Time-and-Materials Contracts vs. Fixed-Fee Contracts in Software Implementation

Time-and-Materials Contracts vs. Fixed-Fee Contracts in Software Implementation

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Author: Lizzy Wolff

When embarking on a software implementation project, one critical decision to make is choosing the appropriate contract type. 

Time-and-materials (T&M) contracts and fixed-fee contracts are two common options. Each has its pros and cons, and understanding the differences can help you make an informed decision based on the specifics of your project. 

Here at Canidium, we have been implementing software since 2008. We typically use a fixed-fee contract for software implementation, but not exclusively. Above all else, we ensure contracts are all-encompassing by performing a very thorough discovery process. This enables us to understand the complete scope of what our clients need their software solution to do.

In this article, we will compare and contrast these two contract types in the context of software implementation. By the end of this article, you will have a better understanding of these contract types and be better equipped to choose the best fit for your project.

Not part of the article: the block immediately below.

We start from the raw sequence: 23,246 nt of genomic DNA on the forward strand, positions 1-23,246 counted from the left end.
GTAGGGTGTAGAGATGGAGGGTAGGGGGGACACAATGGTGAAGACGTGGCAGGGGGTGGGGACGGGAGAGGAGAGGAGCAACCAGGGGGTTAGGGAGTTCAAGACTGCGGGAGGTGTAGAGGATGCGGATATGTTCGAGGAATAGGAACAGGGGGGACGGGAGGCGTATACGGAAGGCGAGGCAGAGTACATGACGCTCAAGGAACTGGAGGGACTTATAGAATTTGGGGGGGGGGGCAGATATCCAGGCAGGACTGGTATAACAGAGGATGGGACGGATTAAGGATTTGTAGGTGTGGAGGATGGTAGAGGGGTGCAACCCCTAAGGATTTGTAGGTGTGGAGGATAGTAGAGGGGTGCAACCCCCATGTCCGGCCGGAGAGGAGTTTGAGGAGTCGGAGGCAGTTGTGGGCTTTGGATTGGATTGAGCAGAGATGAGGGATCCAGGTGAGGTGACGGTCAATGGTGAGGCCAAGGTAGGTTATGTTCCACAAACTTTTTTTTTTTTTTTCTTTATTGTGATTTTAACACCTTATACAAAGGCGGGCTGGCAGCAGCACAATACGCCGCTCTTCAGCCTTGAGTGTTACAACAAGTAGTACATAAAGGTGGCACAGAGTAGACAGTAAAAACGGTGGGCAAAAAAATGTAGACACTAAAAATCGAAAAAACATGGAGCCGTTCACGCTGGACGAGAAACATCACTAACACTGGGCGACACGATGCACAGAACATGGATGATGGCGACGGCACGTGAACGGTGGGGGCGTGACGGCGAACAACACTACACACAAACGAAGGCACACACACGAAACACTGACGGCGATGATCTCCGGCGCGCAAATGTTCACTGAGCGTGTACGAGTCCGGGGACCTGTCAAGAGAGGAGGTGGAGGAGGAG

What is a Time-and-Materials Contract?

A time-and-materials contract is based on paying for the actual time and resources utilized during the project.

It is commonly chosen when:

  • The project's scope is uncertain or likely to change over time
  • The project is a smaller scope and the client has a clear idea of what is needed

Pros of Time and Materials (T&M) Contracts

To help you understand the ideal use cases for Time and Materials (T&M) contracts, we’ve put together pros and cons for this contract type. First up, let’s discuss the pros of T&M contracts.


One significant advantage of T&M contracts is their flexibility. They allow for adjustments and changes throughout the project as the customer gains a deeper understanding of their requirements. This adaptability is particularly beneficial in software implementation where evolving needs and evolving technology can lead to shifting project scope.


Transparency is another benefit of time-and-materials contracts. When using these types of contracts, the customer has a clear view of the resources and time expended, enabling better tracking of progress against the budget. This transparency helps ensure project accountability and allows for better control over costs, making it suitable for larger software implementation endeavors.

Cons of Time and Materials (T&M) Contracts

It’s not all pros, though. Let’s look at the potential drawbacks of choosing a T&M contract type.

Associated risk

As the customer, you bear the risk of the project taking longer or costing more than anticipated. Unforeseen issues or changes in requirements can disrupt project timelines and budgets, potentially leading to higher expenses.

Loss of efficiency

Another drawback of T&M contracts is the absence of a strong incentive for vendors to work efficiently. Since they are paid for the time and materials utilized, there is no direct motivation for them to complete the project swiftly. This can result in potential inefficiencies and increased costs.

What is a fixed-fee contract?

Fixed-fee contracts involve a predetermined, fixed cost for the entire software implementation project.

They are often favored when: